Tokyo reaches out to Pyongyang

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Tokyo reaches out to Pyongyang

Tokyo appears to be using North Korea as political leverage amid a diplomatic impasse following the increasingly nationalistic moves of its rightist government, which has resulted in strained relations with its neighbors.

Japanese and North Korean officials met in secret over the weekend in Vietnam - the first time the two sides have met since Prime Minister Shinzo Abe took office in late 2012, Japanese media reported.

The Tokyo Shimbun said yesterday that North Korea’s Ambassador Song Il-ho, in charge of relations with Tokyo and who headed the Pyongyang officials, met in Hanoi with Junichi Ihara, the director-general of the Asian and Oceanian Affairs Bureau.

The Asahi Shimbun further said that there were three Japanese officials, including Ihara, in attendance at the meeting. They are reported to have discussed Japanese abduction cases, among other issues.

The Tokyo Shimbun also reported that Ihara is likely to have requested a reinvestigation into the abduction of Megumi Yokota, a 13-year-old Japanese girl who was taken in 1977 by North Korea from the coastal city of Niigata in the Niigata Prefecture.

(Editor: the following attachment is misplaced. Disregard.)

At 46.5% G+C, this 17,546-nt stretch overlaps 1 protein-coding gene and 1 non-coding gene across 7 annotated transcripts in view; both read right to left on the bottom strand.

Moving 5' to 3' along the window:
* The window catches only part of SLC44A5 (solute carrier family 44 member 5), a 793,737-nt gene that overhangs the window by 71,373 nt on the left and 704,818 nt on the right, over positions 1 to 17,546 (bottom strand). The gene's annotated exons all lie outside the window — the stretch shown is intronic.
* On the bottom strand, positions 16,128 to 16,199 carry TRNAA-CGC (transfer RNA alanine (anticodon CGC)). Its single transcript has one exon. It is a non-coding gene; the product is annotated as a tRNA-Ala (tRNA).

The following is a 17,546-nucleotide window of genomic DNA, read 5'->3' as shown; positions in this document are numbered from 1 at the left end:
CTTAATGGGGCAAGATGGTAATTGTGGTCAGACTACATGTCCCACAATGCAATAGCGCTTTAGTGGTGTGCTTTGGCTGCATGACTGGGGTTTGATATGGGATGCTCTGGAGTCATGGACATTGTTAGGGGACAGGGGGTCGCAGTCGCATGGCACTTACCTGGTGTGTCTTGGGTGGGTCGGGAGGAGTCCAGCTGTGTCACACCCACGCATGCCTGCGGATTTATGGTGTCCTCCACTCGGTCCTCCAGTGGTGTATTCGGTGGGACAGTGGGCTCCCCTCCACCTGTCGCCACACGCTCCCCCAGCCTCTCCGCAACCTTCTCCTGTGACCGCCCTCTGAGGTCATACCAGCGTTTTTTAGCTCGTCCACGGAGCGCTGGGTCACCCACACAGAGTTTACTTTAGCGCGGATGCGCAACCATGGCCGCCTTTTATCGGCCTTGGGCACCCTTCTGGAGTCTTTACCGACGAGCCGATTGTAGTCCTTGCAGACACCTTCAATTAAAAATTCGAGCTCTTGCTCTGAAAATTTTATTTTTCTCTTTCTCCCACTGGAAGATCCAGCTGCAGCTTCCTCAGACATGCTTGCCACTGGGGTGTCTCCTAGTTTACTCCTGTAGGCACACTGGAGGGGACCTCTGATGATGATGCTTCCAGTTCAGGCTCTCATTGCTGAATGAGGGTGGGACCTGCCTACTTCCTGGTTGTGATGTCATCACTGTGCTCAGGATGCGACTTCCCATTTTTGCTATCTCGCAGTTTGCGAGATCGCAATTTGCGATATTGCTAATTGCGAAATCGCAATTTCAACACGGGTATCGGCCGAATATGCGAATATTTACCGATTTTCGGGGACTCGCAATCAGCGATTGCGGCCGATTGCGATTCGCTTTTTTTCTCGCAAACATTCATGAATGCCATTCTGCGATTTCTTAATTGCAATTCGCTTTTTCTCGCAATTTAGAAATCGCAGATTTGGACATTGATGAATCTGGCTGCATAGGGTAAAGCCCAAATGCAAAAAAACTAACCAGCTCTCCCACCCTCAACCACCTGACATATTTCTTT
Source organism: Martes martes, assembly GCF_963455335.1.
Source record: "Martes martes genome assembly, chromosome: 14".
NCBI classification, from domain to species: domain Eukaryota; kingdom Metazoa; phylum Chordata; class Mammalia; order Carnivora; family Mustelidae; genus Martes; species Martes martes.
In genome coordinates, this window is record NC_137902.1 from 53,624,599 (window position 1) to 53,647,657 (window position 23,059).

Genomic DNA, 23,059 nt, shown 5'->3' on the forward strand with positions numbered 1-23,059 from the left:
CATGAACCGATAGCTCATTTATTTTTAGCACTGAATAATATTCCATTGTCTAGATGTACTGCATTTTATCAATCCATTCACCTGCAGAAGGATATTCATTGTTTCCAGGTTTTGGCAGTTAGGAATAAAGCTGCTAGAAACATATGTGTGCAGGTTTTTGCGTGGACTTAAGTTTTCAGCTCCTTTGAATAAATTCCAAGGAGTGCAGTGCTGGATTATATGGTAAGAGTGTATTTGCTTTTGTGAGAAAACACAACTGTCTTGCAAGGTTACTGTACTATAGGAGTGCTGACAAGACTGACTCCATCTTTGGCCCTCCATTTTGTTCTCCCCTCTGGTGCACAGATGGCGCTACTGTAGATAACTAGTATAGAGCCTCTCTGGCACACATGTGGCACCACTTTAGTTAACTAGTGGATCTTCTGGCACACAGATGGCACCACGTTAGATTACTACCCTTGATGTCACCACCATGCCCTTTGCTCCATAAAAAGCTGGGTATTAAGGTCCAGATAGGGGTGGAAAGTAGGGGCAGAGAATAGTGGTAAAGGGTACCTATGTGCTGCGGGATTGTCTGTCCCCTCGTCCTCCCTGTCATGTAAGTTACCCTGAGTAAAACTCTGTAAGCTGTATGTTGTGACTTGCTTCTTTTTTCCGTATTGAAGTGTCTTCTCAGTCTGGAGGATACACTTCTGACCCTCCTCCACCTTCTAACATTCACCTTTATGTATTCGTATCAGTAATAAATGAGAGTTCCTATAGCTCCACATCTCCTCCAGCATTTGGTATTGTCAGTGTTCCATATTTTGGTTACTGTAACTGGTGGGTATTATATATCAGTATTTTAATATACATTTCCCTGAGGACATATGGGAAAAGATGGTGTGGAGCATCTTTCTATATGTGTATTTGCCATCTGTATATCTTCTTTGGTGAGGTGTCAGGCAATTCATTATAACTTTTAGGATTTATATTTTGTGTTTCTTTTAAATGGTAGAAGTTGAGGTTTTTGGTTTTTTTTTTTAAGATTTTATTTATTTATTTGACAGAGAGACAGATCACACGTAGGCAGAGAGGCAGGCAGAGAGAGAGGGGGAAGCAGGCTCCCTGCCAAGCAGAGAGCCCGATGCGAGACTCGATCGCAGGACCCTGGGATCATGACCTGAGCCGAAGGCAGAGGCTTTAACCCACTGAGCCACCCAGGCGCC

North Korea, in turn, is likely to have urged Japan to set straight its recognition of history during the colonial era and World War II.

However, Yoshihide Suga, Japan’s chief cabinet secretary, denied those reports yesterday at a press conference.

“We have heard of such reports, but they are not the truth,” he said. “Though Prime Minister Abe is fixed in his determination that the administration will resolve the abduction issue by itself, all possibilities are explored, and we are in the process dealing with the issue with full effort.”

When asked by a reporter if Japanese foreign affairs officials were in Hanoi on Jan. 25 and 26, Suga again avoided a direct answer.

“It is not known,” he stated.

A diplomatic source countered the cabinet secretary’s comments, however, claiming that there had already been under-the-table negotiations in regard to the abduction of Japanese citizens between Japan and North Korea. “Both sides have agreed to deny their meeting,” the source said.

The Abe administration was driven into a corner following the prime minister’s controversial visit to the Yasukuni Shrine on Dec. 26, which resulted in a backlash from its neighbors and Washington.

According to another Japanese source, Japan may be seeking a breakthrough with North Korea in order to rectify the situation.

“Japan did not notify Korea or the U.S. about the meeting with North Korea,” the contact said.


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